What does inclusion look like in primary health?

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Acknowledging diversity means being community-driven.

When we talk about diversity and inclusion in primary health care, we are really talking about a better approach to meeting needs. While we need to recognise and value all forms of difference in individuals such as race and ethnicity, culture and belief, gender and sexuality, age, social status, and ability, we also need to better understand and acknowledge how these factors interact with people’s use of primary health services. This need for understanding can sometimes be more acute for those people whose diversity may not always be obvious or visible.

When we operate from a social model of health, we need to acknowledge the social, environmental and economic factors that affect people’s health on top of the biological and medical factors. Diversity can often intersect with vulnerability through social determinants such as discrimination, which can reduce access to appropriate health care and ultimately lead to poorer care outcomes. We know that the way services include or exclude people can have significant ramifications for their health and wellbeing.

Inclusion and inclusive practice then requires  health care providers to more deliberate and considered action to create environments that more effectively respond to its patient population – environments where everyone feels respected and able to participate in meeting their health care needs.

Beyond improving access: better meeting needs.

How do we make the difference for patients between surviving and thriving? More than simply encouraging people, it is about ensuring that we have adequate policies and practices in place to be truly responsive.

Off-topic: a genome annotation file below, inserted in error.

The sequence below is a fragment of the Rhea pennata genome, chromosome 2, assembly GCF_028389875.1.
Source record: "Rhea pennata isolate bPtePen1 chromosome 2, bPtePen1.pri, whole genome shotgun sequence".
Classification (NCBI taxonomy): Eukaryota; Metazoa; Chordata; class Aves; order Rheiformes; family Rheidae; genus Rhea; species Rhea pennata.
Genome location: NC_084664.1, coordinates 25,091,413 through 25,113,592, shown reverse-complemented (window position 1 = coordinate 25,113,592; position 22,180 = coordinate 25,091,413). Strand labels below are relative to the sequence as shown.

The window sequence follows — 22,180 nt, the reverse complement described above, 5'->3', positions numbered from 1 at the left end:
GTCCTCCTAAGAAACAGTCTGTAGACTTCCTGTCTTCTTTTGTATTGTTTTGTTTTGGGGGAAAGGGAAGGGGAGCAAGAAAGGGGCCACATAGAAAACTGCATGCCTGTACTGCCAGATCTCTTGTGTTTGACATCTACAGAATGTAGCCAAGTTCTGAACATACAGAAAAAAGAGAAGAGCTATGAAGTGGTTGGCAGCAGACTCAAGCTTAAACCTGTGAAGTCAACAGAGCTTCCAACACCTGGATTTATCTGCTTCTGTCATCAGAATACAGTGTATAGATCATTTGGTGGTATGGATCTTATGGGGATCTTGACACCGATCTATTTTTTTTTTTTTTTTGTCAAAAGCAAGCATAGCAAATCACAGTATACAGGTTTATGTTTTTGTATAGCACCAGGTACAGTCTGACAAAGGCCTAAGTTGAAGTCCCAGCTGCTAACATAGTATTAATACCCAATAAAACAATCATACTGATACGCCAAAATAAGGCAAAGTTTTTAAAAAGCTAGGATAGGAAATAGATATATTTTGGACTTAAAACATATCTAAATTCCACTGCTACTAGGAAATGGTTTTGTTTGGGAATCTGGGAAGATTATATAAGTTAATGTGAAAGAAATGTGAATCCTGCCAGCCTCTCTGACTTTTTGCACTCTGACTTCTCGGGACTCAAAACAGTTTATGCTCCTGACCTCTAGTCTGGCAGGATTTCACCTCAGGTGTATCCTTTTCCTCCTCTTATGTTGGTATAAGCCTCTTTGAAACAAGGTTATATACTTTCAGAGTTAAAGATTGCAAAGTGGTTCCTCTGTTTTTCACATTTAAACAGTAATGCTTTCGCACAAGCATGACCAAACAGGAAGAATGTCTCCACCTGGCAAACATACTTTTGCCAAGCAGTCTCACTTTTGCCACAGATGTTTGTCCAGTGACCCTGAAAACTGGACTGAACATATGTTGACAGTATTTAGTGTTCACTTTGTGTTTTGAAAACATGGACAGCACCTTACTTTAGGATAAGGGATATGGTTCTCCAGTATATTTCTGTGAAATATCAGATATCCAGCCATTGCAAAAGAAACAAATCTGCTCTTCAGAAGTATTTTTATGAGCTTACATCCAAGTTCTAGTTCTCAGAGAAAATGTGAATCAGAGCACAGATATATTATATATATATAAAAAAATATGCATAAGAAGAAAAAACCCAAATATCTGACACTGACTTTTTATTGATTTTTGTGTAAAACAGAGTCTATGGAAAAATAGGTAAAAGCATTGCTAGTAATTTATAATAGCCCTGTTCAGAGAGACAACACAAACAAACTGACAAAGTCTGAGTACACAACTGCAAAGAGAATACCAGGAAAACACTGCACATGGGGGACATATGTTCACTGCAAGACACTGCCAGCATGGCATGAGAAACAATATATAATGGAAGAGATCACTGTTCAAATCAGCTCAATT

Being cognisant about equality of opportunity is a first step towards inclusion, which means that we need to remain vigilant about ensuring that a full range of people and groups have similar access to our health care service. This requires identifying and eliminating barriers to participation. Health services also need to become more responsive to specific health and wellbeing needs of population subgroups. To deliver truly person-centred care, health service providers require new levels of competency, understanding and sensitivity to the diverse populations they serve.

All of these approaches are underpinned by an appreciation of health need assessments – some kind of systematic method of identifying unmet health and healthcare needs of a population and making changes to meet these unmet needs. This involves the identification and analysis of key data and other forms of information. Undertaking a needs assessment offers a health care provider with the opportunity to engage with local community and service groups which support specific population subgroups, and in doing so, explore pathways, collaboration and integration.

Given that the needs of many groups, and particularly those more vulnerable and/or complex, may not be adequately captured or represented in routine statistical collections, a needs assessment is an opportunity to consult with various communities to better understand the factors which affect their health and quality of life. Opportunities for community empowerment can often emerge from this.

Next steps.

There are different ways that services can approach driving more inclusive practice:

1 – Make mainstream/universal services more responsive to specific needs can include but not limited to:

  • Conduct a needs assessment, using combination of available data and community engagement and consultation
  • Review practical actions that can be taken to improve the responsiveness of services, which might include review of intake & assessment; language; policy, process and documentation
  • Review cultural competence of service and staff confidence and capacity; provide educational experiences to workforce
  • Ensure models of care are sufficiently flexible to be responsive to various needs
  • Use whole-of-organisation approaches to ensure inclusion in a systematic way

2 – Creating pathways and partnerships with targeted local services for population groups that may face barriers to accessing appropriate health and community based care

Larter works with clients to identify and respond to health needs. Our technical skills and primary care expertise assists agencies to navigate change. Read more about how we work with clients to respond to statewide, catchment or target group health needs or get in touch to discuss further.